The Mount Seymour ski area has four lifts, the Mystery Peak Express high-speed quad chairlift, Brockton and Lodge double chairlifts, and the Goldie Lake covered magic carpet. Another double chairlift, the Ridge Chair, was destroyed in a windstorm in 1998, and is currently still standing, though gradually rotting away. Another beginner lift, the Goldie Ropetow was removed in 2011 replaced by the magic carpet. The area offers 330 m (1,083 ft) of vertical drop and about 1,000 cm (394 in) of annual snowfall. Skiing and snowboarding are available on 40 marked trails and many unmarked routes. The longest trail is 1.6 km (1 mi) long (Unicorn) and 18 of the trails have night lighting. Four additional terrain parks exist for freestyle activities. Terrain has also been developed for snowtubing and tobogganing.

Guided and unguided snowshoeing takes place on a separate 10 km (6 mi) network of maintained trails. Backcountry access for snowshoeing and camping is permitted.

Mount Seymour's Enquist Cabin, located in the Tube Park Parking Lot was destroyed in a fire in the late spring of 2005. The cabin was available for rental and was the home of the Mount Seymour Ski Club. This cabin has been rebuilt, and has been in operation since the beginning of the 2010/2011 season.

Snow depth[edit]

Mount Seymour has three weather stations: one at the bottom of the Mystery Peak Chairlift, one near tower 9 of the Mystery Peak Chairlift, and one just below Brockton Point which is the top lift station of the Brockton Chairlift. Except for the unusually warm winter of 2014-2015, there is usually a snow depth of 500 cm (197 in) or more at the Brockton weather station.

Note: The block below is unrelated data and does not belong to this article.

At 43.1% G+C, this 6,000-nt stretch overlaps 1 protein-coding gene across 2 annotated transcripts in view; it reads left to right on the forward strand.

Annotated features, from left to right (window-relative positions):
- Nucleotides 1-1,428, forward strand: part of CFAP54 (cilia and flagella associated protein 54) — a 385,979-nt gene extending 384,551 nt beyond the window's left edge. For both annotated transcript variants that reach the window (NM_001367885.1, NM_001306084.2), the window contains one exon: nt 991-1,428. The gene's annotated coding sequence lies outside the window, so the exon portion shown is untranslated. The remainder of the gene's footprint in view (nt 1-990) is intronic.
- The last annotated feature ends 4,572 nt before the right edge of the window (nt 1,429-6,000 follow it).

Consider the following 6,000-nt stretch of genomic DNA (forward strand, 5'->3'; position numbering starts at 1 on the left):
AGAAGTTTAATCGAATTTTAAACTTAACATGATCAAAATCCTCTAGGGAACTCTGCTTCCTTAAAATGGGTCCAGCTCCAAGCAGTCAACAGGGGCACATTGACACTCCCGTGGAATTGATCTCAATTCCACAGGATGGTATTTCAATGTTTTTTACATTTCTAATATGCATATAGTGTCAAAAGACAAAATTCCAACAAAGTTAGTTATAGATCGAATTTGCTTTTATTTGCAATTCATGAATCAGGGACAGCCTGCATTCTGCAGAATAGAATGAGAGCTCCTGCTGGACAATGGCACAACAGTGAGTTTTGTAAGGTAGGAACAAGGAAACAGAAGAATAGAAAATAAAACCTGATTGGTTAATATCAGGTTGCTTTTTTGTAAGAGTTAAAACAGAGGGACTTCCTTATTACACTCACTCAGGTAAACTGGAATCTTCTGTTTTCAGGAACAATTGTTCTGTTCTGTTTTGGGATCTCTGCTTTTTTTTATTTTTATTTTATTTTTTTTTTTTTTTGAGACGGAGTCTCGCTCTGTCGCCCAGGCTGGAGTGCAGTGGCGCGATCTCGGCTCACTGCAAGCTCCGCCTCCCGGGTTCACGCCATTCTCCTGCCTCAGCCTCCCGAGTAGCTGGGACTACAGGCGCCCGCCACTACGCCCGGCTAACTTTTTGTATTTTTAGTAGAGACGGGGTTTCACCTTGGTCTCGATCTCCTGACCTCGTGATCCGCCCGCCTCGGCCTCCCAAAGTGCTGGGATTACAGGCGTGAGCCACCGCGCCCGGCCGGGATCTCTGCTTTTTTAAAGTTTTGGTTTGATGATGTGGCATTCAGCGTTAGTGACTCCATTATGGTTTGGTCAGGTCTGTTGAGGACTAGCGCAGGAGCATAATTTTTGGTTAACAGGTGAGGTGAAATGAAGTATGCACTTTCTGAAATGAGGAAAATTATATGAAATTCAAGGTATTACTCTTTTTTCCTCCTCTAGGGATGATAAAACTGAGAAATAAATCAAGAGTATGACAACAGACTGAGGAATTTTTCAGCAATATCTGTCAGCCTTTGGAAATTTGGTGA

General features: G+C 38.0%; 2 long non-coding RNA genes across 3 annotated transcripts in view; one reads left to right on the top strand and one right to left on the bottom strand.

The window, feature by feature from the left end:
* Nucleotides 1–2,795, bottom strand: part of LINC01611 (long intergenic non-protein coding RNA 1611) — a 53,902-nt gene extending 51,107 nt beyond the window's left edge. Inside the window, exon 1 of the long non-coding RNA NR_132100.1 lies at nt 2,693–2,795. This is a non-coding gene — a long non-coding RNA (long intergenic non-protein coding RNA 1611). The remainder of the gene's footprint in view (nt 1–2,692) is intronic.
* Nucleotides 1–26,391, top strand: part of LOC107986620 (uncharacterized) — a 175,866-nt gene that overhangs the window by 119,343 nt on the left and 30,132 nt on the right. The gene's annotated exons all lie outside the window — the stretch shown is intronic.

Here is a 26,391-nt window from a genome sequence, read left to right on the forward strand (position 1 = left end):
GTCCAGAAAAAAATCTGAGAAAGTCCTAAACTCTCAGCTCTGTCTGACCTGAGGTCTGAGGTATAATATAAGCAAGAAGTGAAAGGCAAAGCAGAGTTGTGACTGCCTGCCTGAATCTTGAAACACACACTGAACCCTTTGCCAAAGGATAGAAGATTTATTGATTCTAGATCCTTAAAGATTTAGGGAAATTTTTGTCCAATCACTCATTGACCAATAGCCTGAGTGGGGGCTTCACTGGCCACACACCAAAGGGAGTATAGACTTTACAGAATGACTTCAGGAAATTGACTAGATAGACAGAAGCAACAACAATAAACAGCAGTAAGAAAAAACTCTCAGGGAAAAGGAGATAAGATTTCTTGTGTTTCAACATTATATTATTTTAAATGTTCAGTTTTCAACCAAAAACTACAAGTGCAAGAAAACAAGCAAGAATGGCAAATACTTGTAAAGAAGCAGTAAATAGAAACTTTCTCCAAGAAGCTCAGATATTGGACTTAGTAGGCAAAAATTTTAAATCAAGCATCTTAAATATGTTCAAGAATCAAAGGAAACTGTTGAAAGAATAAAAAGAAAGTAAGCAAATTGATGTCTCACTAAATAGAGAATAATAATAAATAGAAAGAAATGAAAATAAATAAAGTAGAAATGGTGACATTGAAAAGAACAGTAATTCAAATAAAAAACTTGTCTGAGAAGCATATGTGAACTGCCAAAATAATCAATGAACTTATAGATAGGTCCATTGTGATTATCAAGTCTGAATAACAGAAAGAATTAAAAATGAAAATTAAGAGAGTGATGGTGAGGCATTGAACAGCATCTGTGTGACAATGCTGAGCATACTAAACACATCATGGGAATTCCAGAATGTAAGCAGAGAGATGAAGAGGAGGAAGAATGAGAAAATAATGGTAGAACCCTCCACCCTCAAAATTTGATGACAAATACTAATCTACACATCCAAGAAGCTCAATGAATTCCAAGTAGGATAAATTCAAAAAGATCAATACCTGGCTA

BCRFC historical records (from 1960 to 1989) report that Mount Seymour's average snow base has been 160 cm (63 in) on January 1, increasing through winter and spring to 345 cm (136 in) on May 1.[7]


Several Vancouver-area broadcasters use transmission towers located on Mount Seymour. On 16 December 1953, the first television broadcast in Western Canada was transmitted from this site by the Canadian Broadcasting Corporation's CBUT Channel 2. The CBC broadcasting site on Mount Seymour was both the first television broadcasting site in Western Canada and the first high elevation/mountain top broadcasting site in Canada.[8]

FM stations[edit]

TV stations[edit]

Filming location[edit]

Due to its easy road access and ample parking lots, Mount Seymour is often used as a filming location. Films and TV series shot using its forests, snowy slopes and region-spanning vistas include:

See also[edit]


  1. ^ a b "Mount Seymour". Retrieved 2020-01-14.
  2. ^ a b "Mount Seymour". Geographical Names Data Base. Natural Resources Canada. Retrieved 2020-01-14.
  3. ^ "Last Ride on Historical Mystery Chair Lift". April 19, 2012. Archived from the original on 2021-12-12. Retrieved 2020-01-14.
  4. ^ "Tim Jones Peak". Retrieved 6 March 2014.
  5. ^ Woo, Andrea (February 7, 2014). "Tim Jones obituary: His life was saving the lives of others". Globe and Mail. Retrieved 6 March 2014.
  6. ^ "North Shore Rescue supports naming 2nd peak of Mt. Seymour after Tim Jones". Global BC. January 30, 2014. Retrieved 6 March 2014.
  7. ^ "Historical Snowdepth Comparison along the Cascade Range" (PDF). Archived from the original (PDF) on 2006-05-25.
  8. ^ "Milestones:First Television Broadcast in Western Canada". IEEE Global History Network. Institute of Electrical and Electronics Engineers (IEEE). Retrieved 6 April 2014.

External links[edit]